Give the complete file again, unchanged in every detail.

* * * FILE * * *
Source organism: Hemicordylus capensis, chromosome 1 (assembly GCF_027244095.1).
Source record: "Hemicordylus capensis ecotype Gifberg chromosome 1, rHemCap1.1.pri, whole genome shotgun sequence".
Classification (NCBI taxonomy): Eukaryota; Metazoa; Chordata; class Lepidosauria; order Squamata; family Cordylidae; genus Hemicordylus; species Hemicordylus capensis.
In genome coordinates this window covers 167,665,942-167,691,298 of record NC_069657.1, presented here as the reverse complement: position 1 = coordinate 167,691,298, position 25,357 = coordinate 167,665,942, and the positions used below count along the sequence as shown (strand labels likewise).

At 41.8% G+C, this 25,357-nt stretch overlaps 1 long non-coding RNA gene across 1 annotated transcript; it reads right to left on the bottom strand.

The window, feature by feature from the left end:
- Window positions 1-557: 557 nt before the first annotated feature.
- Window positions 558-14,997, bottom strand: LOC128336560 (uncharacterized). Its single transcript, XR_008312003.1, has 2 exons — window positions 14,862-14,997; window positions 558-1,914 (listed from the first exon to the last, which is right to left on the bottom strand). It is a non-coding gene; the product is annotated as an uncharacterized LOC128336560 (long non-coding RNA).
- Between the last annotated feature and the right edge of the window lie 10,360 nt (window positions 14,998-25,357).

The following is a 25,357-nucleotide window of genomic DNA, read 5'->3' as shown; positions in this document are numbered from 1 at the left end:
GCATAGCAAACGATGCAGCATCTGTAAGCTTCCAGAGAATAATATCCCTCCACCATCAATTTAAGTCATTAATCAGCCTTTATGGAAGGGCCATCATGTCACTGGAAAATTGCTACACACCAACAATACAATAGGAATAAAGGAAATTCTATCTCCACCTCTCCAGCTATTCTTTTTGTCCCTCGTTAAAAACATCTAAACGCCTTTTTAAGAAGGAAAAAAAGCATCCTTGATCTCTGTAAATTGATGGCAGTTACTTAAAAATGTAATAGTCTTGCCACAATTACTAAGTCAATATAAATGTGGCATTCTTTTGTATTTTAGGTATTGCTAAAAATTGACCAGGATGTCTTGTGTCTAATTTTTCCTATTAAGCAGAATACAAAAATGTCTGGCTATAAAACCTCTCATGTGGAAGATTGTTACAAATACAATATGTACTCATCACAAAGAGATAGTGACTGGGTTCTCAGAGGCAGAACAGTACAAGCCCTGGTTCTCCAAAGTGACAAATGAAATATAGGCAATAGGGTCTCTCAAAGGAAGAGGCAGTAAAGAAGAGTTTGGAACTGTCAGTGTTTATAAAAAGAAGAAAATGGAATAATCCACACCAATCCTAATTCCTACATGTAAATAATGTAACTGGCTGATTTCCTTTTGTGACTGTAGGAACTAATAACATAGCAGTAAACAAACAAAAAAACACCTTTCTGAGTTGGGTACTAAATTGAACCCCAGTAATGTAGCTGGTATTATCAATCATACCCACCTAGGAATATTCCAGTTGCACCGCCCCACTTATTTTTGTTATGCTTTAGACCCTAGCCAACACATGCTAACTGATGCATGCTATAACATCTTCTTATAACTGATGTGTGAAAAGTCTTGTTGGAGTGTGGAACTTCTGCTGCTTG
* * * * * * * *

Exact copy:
Source organism: Hemicordylus capensis, chromosome 1 (assembly GCF_027244095.1).
Source record: "Hemicordylus capensis ecotype Gifberg chromosome 1, rHemCap1.1.pri, whole genome shotgun sequence".
Classification (NCBI taxonomy): Eukaryota; Metazoa; Chordata; class Lepidosauria; order Squamata; family Cordylidae; genus Hemicordylus; species Hemicordylus capensis.
In genome coordinates this window covers 167,665,942-167,691,298 of record NC_069657.1, presented here as the reverse complement: position 1 = coordinate 167,691,298, position 25,357 = coordinate 167,665,942, and the positions used below count along the sequence as shown (strand labels likewise).

At 41.8% G+C, this 25,357-nt stretch overlaps 1 long non-coding RNA gene across 1 annotated transcript; it reads right to left on the bottom strand.

The window, feature by feature from the left end:
- Window positions 1-557: 557 nt before the first annotated feature.
- Window positions 558-14,997, bottom strand: LOC128336560 (uncharacterized). Its single transcript, XR_008312003.1, has 2 exons — window positions 14,862-14,997; window positions 558-1,914 (listed from the first exon to the last, which is right to left on the bottom strand). It is a non-coding gene; the product is annotated as an uncharacterized LOC128336560 (long non-coding RNA).
- Between the last annotated feature and the right edge of the window lie 10,360 nt (window positions 14,998-25,357).

The following is a 25,357-nucleotide window of genomic DNA, read 5'->3' as shown; positions in this document are numbered from 1 at the left end:
GCATAGCAAACGATGCAGCATCTGTAAGCTTCCAGAGAATAATATCCCTCCACCATCAATTTAAGTCATTAATCAGCCTTTATGGAAGGGCCATCATGTCACTGGAAAATTGCTACACACCAACAATACAATAGGAATAAAGGAAATTCTATCTCCACCTCTCCAGCTATTCTTTTTGTCCCTCGTTAAAAACATCTAAACGCCTTTTTAAGAAGGAAAAAAAGCATCCTTGATCTCTGTAAATTGATGGCAGTTACTTAAAAATGTAATAGTCTTGCCACAATTACTAAGTCAATATAAATGTGGCATTCTTTTGTATTTTAGGTATTGCTAAAAATTGACCAGGATGTCTTGTGTCTAATTTTTCCTATTAAGCAGAATACAAAAATGTCTGGCTATAAAACCTCTCATGTGGAAGATTGTTACAAATACAATATGTACTCATCACAAAGAGATAGTGACTGGGTTCTCAGAGGCAGAACAGTACAAGCCCTGGTTCTCCAAAGTGACAAATGAAATATAGGCAATAGGGTCTCTCAAAGGAAGAGGCAGTAAAGAAGAGTTTGGAACTGTCAGTGTTTATAAAAAGAAGAAAATGGAATAATCCACACCAATCCTAATTCCTACATGTAAATAATGTAACTGGCTGATTTCCTTTTGTGACTGTAGGAACTAATAACATAGCAGTAAACAAACAAAAAAACACCTTTCTGAGTTGGGTACTAAATTGAACCCCAGTAATGTAGCTGGTATTATCAATCATACCCACCTAGGAATATTCCAGTTGCACCGCCCCACTTATTTTTGTTATGCTTTAGACCCTAGCCAACACATGCTAACTGATGCATGCTATAACATCTTCTTATAACTGATGTGTGAAAAGTCTTGTTGGAGTGTGGAACTTCTGCTGCTTG